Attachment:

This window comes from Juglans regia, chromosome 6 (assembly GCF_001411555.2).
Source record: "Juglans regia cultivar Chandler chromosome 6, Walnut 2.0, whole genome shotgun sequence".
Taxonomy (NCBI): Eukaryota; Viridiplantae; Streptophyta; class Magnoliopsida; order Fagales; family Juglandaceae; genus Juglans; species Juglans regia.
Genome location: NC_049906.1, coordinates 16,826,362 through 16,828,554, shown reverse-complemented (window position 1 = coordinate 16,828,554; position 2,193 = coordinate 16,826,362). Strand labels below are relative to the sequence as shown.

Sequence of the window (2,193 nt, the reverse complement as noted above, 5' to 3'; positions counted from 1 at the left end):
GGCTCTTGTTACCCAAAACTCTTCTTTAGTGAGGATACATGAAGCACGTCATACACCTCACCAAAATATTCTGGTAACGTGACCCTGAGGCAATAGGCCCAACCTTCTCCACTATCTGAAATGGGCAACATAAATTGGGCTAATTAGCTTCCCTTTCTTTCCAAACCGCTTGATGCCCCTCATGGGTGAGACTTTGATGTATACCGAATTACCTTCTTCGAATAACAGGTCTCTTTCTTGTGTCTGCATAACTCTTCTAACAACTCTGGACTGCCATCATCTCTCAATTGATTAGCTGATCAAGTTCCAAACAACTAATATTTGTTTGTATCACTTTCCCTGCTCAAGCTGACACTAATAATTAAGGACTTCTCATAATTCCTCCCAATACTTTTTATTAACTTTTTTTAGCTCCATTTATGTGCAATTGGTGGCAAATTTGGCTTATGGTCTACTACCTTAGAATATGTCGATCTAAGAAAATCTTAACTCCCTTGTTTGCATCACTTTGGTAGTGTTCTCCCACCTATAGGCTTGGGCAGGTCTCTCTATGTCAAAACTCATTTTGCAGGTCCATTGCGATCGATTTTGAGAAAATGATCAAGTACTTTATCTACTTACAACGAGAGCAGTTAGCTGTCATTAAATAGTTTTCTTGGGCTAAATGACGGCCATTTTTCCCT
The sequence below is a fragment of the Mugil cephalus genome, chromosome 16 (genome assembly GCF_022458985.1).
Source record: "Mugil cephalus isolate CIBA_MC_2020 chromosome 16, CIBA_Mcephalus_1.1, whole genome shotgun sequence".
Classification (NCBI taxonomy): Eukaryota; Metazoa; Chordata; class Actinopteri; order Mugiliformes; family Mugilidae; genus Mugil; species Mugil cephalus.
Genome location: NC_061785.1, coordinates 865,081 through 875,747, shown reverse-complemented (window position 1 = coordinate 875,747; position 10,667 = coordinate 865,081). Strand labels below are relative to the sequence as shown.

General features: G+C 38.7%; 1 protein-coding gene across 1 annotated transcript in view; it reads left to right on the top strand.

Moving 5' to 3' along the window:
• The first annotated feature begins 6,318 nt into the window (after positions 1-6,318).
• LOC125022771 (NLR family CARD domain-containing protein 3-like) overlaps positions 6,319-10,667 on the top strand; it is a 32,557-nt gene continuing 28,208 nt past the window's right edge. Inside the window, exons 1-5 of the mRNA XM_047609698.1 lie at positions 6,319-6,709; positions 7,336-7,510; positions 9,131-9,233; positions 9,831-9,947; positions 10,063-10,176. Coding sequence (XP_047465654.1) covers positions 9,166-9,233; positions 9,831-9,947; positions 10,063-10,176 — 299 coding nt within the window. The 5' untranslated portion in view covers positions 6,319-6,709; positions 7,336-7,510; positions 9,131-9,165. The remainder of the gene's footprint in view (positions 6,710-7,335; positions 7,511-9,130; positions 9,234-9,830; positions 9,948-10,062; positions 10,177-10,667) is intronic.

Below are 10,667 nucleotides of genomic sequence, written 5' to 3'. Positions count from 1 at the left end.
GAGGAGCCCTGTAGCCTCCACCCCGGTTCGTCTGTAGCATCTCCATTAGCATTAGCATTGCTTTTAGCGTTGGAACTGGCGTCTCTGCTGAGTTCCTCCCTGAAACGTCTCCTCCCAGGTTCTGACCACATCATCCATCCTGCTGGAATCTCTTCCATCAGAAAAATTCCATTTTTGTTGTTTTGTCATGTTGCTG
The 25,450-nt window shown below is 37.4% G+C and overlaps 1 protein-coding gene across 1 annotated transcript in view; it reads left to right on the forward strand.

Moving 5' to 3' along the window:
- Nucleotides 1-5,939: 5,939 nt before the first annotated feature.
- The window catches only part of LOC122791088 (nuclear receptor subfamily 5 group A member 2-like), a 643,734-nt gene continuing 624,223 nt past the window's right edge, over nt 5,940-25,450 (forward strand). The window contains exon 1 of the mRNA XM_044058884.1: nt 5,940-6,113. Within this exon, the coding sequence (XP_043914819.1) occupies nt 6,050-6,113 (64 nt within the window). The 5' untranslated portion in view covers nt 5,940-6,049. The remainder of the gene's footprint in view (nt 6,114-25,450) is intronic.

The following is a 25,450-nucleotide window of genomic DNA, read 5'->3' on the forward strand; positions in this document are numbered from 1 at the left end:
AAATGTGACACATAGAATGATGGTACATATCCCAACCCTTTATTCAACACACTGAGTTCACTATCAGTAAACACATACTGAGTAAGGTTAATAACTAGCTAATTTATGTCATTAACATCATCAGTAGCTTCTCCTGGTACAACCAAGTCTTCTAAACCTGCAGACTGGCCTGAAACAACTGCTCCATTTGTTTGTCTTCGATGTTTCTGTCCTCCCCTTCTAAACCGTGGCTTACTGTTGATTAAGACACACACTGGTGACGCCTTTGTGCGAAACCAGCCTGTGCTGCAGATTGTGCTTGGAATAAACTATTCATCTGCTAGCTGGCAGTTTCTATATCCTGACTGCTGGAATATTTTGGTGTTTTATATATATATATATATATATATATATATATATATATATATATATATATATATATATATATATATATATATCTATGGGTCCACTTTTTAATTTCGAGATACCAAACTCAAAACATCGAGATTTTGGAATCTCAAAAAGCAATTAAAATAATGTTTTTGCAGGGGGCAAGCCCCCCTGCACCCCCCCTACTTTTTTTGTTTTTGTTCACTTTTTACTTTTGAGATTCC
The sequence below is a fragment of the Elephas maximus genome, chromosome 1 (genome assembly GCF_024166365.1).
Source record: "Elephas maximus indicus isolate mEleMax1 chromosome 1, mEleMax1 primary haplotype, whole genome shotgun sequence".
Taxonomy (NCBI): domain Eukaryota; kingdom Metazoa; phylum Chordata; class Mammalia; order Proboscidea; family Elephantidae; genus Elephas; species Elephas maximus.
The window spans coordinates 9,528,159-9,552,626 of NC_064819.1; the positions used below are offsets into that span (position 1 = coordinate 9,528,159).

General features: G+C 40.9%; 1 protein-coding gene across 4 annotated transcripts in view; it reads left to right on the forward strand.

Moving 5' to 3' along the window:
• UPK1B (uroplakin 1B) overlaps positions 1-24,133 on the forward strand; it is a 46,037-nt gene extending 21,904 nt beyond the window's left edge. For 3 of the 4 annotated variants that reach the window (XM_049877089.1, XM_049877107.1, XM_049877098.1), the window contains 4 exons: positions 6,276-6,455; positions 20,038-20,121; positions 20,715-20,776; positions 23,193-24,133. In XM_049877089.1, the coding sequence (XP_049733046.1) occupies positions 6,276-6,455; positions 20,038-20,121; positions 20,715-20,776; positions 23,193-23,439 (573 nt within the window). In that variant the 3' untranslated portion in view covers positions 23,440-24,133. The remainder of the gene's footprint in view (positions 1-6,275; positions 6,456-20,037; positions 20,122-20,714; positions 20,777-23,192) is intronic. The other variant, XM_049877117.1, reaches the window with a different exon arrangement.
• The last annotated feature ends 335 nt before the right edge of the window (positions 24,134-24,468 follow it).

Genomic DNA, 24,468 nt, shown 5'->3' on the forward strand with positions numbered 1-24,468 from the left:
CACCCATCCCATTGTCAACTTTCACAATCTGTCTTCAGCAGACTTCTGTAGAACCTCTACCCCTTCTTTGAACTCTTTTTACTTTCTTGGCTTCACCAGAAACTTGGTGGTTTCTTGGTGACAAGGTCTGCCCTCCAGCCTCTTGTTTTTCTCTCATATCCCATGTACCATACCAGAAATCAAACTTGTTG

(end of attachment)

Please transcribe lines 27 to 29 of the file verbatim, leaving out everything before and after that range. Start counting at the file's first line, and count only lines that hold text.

General features: G+C 40.9%; 1 protein-coding gene across 4 annotated transcripts in view; it reads left to right on the forward strand.

Moving 5' to 3' along the window:
• UPK1B (uroplakin 1B) overlaps positions 1-24,133 on the forward strand; it is a 46,037-nt gene extending 21,904 nt beyond the window's left edge. For 3 of the 4 annotated variants that reach the window (XM_049877089.1, XM_049877107.1, XM_049877098.1), the window contains 4 exons: positions 6,276-6,455; positions 20,038-20,121; positions 20,715-20,776; positions 23,193-24,133. In XM_049877089.1, the coding sequence (XP_049733046.1) occupies positions 6,276-6,455; positions 20,038-20,121; positions 20,715-20,776; positions 23,193-23,439 (573 nt within the window). In that variant the 3' untranslated portion in view covers positions 23,440-24,133. The remainder of the gene's footprint in view (positions 1-6,275; positions 6,456-20,037; positions 20,122-20,714; positions 20,777-23,192) is intronic. The other variant, XM_049877117.1, reaches the window with a different exon arrangement.